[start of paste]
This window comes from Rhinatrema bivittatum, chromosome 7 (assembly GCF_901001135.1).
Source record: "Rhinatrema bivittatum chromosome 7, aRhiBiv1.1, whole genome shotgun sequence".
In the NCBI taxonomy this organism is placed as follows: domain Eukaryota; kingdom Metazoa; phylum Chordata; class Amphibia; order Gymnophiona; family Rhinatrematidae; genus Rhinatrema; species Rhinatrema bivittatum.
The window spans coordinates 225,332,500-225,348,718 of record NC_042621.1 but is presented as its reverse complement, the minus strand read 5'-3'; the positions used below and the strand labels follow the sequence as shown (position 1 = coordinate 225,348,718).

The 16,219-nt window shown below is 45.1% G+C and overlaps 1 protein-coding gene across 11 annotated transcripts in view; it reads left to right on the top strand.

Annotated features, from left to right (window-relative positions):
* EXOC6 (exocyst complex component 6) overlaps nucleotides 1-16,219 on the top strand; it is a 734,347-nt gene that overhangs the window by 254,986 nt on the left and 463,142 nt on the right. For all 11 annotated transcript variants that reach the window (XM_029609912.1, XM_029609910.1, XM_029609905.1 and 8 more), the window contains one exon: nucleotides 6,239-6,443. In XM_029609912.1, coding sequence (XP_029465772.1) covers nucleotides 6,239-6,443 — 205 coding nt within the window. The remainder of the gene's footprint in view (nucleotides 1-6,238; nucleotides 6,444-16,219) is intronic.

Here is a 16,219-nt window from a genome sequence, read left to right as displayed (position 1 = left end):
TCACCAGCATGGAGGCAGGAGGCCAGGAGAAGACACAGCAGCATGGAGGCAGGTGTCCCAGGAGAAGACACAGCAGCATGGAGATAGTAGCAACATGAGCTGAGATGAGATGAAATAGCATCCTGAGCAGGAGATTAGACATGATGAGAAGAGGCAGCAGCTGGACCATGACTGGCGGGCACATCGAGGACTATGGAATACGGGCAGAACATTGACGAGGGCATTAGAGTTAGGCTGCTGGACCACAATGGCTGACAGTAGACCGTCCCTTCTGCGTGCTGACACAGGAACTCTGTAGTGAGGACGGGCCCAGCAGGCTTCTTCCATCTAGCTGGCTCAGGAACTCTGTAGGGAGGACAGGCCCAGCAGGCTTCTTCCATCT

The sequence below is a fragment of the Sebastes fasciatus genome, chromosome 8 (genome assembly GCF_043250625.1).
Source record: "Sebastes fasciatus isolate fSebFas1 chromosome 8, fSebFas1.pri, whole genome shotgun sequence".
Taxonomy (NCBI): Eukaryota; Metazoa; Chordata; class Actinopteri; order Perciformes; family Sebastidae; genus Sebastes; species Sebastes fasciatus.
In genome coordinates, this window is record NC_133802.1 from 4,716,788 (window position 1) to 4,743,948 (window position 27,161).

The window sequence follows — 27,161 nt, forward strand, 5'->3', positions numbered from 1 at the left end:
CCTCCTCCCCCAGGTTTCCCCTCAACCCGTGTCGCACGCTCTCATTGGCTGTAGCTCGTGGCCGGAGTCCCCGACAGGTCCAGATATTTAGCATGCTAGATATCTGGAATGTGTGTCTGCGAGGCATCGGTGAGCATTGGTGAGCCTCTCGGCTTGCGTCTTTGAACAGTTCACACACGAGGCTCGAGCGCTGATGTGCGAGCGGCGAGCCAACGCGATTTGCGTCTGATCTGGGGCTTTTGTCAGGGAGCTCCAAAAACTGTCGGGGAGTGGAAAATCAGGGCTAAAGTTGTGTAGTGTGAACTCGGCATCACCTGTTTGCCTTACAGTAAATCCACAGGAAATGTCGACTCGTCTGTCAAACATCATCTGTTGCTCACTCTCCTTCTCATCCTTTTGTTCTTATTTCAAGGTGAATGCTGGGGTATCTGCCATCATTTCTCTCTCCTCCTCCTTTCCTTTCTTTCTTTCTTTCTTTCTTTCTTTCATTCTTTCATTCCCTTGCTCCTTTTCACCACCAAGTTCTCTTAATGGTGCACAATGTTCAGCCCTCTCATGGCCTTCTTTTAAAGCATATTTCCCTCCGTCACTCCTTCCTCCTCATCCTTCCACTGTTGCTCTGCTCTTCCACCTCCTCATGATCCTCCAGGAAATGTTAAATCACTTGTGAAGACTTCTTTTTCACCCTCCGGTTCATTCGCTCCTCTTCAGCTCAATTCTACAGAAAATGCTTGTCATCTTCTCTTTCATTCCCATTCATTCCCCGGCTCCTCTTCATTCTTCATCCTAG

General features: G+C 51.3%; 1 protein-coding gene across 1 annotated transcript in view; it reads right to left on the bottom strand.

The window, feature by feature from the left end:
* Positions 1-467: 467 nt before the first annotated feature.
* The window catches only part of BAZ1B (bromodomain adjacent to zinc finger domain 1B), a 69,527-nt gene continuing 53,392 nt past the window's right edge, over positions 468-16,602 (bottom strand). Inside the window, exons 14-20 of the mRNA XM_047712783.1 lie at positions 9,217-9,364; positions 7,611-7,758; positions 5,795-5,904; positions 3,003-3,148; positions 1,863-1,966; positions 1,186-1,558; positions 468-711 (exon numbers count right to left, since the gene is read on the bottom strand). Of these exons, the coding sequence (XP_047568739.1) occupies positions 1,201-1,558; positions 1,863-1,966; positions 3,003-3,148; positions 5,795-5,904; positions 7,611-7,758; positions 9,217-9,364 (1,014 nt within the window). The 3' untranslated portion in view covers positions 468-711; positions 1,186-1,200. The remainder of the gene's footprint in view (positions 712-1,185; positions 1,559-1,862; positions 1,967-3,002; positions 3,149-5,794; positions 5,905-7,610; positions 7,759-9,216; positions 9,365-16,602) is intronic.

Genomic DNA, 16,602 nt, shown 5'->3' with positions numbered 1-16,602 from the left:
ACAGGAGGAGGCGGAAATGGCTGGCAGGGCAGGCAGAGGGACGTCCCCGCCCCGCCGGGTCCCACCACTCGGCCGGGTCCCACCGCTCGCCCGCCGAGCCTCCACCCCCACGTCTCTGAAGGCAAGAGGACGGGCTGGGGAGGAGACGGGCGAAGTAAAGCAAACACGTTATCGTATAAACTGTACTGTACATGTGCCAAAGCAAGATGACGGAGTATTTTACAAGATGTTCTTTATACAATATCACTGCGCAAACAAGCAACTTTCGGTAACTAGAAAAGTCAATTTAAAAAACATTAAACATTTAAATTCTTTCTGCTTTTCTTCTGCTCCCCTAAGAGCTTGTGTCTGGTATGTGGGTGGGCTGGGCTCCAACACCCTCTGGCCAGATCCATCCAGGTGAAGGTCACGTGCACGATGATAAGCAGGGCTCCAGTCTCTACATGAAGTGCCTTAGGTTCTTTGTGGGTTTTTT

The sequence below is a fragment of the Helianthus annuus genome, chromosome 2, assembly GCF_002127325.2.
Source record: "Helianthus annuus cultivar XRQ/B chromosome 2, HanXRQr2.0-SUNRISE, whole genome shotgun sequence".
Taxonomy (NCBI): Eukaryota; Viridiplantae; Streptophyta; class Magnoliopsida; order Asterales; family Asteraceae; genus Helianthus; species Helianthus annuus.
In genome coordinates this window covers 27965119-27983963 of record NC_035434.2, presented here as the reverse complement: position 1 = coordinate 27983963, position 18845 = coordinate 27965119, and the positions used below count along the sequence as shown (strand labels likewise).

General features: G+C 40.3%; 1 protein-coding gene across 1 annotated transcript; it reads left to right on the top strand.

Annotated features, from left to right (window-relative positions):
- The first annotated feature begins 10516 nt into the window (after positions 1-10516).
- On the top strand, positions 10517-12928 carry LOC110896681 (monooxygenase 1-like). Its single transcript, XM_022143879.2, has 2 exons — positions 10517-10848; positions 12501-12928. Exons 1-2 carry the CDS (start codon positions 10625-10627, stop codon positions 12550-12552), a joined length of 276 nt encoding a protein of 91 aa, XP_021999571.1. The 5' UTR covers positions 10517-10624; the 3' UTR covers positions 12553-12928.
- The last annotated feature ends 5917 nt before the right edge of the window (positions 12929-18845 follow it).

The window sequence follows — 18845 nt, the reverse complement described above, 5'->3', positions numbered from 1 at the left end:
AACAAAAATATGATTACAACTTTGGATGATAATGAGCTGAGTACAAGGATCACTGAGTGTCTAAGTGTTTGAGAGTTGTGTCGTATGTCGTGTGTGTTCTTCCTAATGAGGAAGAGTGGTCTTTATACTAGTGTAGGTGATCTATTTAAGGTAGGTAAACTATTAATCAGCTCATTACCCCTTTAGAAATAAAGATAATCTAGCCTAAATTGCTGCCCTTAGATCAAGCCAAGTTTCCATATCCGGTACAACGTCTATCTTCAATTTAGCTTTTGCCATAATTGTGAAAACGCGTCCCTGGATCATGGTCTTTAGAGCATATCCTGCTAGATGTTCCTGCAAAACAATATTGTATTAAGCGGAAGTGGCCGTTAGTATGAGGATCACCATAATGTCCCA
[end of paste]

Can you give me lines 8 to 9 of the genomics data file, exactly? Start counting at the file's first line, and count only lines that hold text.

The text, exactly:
Here is a 16,219-nt window from a genome sequence, read left to right as displayed (position 1 = left end):
TCACCAGCATGGAGGCAGGAGGCCAGGAGAAGACACAGCAGCATGGAGGCAGGTGTCCCAGGAGAAGACACAGCAGCATGGAGATAGTAGCAACATGAGCTGAGATGAGATGAAATAGCATCCTGAGCAGGAGATTAGACATGATGAGAAGAGGCAGCAGCTGGACCATGACTGGCGGGCACATCGAGGACTATGGAATACGGGCAGAACATTGACGAGGGCATTAGAGTTAGGCTGCTGGACCACAATGGCTGACAGTAGACCGTCCCTTCTGCGTGCTGACACAGGAACTCTGTAGTGAGGACGGGCCCAGCAGGCTTCTTCCATCTAGCTGGCTCAGGAACTCTGTAGGGAGGACAGGCCCAGCAGGCTTCTTCCATCT